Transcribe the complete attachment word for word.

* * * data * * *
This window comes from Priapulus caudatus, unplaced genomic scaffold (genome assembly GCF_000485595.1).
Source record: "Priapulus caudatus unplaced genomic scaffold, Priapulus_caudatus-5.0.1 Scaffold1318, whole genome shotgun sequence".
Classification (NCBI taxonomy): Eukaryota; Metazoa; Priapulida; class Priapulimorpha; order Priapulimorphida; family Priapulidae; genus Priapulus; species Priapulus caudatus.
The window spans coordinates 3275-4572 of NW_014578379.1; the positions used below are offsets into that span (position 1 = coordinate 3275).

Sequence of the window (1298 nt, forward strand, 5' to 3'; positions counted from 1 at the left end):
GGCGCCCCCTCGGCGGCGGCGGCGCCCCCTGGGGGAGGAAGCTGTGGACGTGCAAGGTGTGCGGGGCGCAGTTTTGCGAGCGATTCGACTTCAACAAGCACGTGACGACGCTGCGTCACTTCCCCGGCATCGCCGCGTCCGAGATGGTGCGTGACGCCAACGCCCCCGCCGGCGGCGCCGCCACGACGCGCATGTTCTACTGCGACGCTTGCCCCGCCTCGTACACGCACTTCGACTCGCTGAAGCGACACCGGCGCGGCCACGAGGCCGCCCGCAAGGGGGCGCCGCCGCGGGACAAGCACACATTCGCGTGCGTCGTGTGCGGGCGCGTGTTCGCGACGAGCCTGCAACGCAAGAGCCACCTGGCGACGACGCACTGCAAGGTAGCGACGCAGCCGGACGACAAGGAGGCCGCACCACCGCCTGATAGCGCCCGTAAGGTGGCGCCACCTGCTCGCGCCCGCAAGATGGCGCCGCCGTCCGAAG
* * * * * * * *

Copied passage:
This window comes from Priapulus caudatus, unplaced genomic scaffold (genome assembly GCF_000485595.1).
Source record: "Priapulus caudatus unplaced genomic scaffold, Priapulus_caudatus-5.0.1 Scaffold1318, whole genome shotgun sequence".
Classification (NCBI taxonomy): Eukaryota; Metazoa; Priapulida; class Priapulimorpha; order Priapulimorphida; family Priapulidae; genus Priapulus; species Priapulus caudatus.
The window spans coordinates 3275-4572 of NW_014578379.1; the positions used below are offsets into that span (position 1 = coordinate 3275).

Sequence of the window (1298 nt, forward strand, 5' to 3'; positions counted from 1 at the left end):
GGCGCCCCCTCGGCGGCGGCGGCGCCCCCTGGGGGAGGAAGCTGTGGACGTGCAAGGTGTGCGGGGCGCAGTTTTGCGAGCGATTCGACTTCAACAAGCACGTGACGACGCTGCGTCACTTCCCCGGCATCGCCGCGTCCGAGATGGTGCGTGACGCCAACGCCCCCGCCGGCGGCGCCGCCACGACGCGCATGTTCTACTGCGACGCTTGCCCCGCCTCGTACACGCACTTCGACTCGCTGAAGCGACACCGGCGCGGCCACGAGGCCGCCCGCAAGGGGGCGCCGCCGCGGGACAAGCACACATTCGCGTGCGTCGTGTGCGGGCGCGTGTTCGCGACGAGCCTGCAACGCAAGAGCCACCTGGCGACGACGCACTGCAAGGTAGCGACGCAGCCGGACGACAAGGAGGCCGCACCACCGCCTGATAGCGCCCGTAAGGTGGCGCCACCTGCTCGCGCCCGCAAGATGGCGCCGCCGTCCGAAG